Friday, January 07, 2005

Progress as a Natural Force Versus Progress as the Great Work

[Expurgated, via Amor Mundi] It seems to me there is all the difference in the world between those who profess to “believe” in progress and those who would work to achieve it.

When progress is imagined to be some kind of “force” that the knowledgeable can discern in history, a natural force one can believe in with one’s whole heart or... better yet, a force in the name of which one can claim to be some kind of priestly mouthpiece, then it tends to be little more than a self-congratulatory fable that the powerful and their orbiting opportunists tell themselves to deny the part luck has played in their attainment of power and then to justify the bad behavior they typically employ subsequently to maintain it.

This doctrine of progress as a natural force is just one more way in which the powerful add insult to injury. It is one more ruse of the ideology of the “natural,” this time one in which subject populations are re-imagined as and then reduced to developmental “atavisms” along a progressive path that has only too naturally and irresistibly culminated in the attainment of rule proper to whomever it is that calls the shots at the moment....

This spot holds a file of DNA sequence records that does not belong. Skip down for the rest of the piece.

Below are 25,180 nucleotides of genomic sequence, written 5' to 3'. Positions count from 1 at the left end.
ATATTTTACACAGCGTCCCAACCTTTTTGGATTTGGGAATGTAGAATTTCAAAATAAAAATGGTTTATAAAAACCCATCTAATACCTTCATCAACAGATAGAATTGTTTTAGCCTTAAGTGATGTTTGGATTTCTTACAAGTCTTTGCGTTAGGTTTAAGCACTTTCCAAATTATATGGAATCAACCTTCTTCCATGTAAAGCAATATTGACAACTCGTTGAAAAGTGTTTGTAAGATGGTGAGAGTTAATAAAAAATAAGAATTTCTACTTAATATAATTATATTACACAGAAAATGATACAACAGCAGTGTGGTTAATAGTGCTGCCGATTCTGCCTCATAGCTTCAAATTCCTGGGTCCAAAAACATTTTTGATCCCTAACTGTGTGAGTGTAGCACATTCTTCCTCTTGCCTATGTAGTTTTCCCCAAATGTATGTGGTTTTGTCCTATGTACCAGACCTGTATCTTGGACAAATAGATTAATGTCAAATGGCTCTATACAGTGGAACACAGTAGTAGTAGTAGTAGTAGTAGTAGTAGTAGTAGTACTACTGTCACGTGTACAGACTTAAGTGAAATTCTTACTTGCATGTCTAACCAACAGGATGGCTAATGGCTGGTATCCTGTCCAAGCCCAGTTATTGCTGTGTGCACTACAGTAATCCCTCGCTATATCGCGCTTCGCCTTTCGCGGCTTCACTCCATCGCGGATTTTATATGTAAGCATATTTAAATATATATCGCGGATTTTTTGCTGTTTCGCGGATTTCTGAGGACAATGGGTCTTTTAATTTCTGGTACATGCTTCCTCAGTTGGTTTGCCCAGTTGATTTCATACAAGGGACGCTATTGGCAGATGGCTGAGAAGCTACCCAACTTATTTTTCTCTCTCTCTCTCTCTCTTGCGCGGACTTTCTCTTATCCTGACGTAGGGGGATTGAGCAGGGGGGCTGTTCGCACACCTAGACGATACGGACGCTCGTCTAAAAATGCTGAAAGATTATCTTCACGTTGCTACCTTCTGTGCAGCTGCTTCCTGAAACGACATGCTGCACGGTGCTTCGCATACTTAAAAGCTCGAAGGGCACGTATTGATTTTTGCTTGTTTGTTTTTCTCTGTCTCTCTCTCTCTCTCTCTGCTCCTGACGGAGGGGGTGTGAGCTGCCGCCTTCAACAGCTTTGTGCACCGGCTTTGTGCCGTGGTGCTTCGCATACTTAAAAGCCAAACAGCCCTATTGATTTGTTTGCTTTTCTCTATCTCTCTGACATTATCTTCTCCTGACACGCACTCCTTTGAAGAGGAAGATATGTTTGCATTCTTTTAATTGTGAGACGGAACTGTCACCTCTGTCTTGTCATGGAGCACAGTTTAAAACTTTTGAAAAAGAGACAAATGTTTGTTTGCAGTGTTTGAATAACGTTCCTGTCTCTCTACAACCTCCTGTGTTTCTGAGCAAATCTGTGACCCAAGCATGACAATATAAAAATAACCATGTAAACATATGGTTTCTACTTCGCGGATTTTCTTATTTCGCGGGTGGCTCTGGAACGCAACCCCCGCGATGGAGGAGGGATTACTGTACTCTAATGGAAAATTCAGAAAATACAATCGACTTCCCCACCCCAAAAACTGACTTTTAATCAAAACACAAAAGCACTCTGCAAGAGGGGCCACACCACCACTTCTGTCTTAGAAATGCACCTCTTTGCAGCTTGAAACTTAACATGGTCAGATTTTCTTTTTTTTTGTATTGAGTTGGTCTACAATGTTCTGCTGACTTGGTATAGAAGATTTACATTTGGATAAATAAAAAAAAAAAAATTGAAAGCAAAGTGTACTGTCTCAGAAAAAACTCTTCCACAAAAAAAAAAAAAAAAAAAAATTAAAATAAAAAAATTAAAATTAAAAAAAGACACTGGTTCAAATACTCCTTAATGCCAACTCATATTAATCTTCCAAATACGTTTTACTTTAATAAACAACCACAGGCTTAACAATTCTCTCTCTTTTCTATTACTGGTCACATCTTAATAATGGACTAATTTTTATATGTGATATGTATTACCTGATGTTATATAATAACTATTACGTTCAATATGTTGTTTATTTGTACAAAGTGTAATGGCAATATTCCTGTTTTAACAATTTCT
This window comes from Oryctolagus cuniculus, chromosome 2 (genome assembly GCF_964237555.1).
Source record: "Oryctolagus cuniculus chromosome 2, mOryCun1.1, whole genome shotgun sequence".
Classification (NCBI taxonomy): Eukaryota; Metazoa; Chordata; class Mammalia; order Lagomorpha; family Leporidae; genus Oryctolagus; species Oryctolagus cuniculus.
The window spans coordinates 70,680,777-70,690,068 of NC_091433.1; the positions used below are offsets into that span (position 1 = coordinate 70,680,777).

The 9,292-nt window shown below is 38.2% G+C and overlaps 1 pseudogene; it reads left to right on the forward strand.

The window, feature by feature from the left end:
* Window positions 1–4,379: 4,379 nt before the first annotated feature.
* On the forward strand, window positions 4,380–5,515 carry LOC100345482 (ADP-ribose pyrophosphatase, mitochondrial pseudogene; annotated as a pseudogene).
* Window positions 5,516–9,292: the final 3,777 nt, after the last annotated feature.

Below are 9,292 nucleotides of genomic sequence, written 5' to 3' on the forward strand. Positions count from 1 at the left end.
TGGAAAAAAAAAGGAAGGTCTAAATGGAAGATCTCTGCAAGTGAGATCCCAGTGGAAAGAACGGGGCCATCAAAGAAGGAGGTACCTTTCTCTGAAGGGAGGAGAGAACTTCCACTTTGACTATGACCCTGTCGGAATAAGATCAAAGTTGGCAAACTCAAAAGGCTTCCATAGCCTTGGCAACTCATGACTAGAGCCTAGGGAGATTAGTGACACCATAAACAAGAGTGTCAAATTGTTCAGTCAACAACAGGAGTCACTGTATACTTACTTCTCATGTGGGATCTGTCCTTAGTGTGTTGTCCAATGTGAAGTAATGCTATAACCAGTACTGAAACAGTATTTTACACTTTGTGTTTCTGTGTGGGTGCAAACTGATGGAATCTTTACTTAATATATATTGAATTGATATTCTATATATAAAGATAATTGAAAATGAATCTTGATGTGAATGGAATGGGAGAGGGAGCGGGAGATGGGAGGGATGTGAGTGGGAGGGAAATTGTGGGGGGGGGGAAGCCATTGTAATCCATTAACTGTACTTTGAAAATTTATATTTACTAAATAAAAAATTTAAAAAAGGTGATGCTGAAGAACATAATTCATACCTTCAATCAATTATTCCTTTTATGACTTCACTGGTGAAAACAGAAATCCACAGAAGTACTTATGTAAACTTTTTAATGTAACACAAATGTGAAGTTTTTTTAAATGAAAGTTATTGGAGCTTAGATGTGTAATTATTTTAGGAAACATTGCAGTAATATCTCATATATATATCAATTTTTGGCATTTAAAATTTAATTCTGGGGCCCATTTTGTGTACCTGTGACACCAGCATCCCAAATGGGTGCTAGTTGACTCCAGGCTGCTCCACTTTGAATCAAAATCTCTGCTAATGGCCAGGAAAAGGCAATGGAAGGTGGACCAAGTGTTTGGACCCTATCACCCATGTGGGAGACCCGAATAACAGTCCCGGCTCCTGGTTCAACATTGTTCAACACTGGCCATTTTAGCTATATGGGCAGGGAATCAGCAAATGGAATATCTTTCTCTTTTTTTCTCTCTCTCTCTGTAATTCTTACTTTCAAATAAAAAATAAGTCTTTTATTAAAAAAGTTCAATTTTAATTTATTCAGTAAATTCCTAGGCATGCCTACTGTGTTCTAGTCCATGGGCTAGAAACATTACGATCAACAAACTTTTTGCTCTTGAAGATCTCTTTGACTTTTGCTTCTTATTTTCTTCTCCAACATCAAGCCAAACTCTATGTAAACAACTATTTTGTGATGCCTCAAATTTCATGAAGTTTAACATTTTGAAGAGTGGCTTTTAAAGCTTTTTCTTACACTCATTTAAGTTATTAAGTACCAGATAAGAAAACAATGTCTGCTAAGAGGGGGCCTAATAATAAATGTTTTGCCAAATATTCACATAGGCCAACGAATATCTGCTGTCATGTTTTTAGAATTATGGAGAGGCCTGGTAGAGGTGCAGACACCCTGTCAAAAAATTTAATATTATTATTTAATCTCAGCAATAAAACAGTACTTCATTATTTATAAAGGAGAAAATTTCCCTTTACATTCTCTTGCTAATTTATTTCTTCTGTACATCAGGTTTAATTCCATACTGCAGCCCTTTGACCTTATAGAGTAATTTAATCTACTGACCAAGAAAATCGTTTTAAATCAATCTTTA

While it is easy to find examples of this kind of naturalizing idea of progress in the crass champions of Empire from the Edwardian English to the Project for a New American Century, I will offer up as a slightly less obvious example something that strikes closer to home... the kind of corporate futurists and science fiction fanboys who sometimes like to glibly handwave about the inevitable consequences of accelerating technological development.

I think it is first of all a mystification to say technology in general is "accelerating" when in fact some developments seem to accelerate, while others stall, others converge, others altogether cease, etc.

In my experience, this wholesale developmental acceleration metaphor tends to be employed to create an impression of inevitability and irresistibility to whatever very particular parochial political/moral values (or, worse yet, whatever particular quotidian crap product) whatever futurist is trying to avoid making an actual argument for at the moment....

Surely, however shattering or empowering certain technological developments may be, there is little that is inevitable about the forms that development will take, or the scope of its impact, or the vicissitudes in the interaction of technical and normative developmental effects with one another over time.

And all of this leads me to an altogether different conception of progress....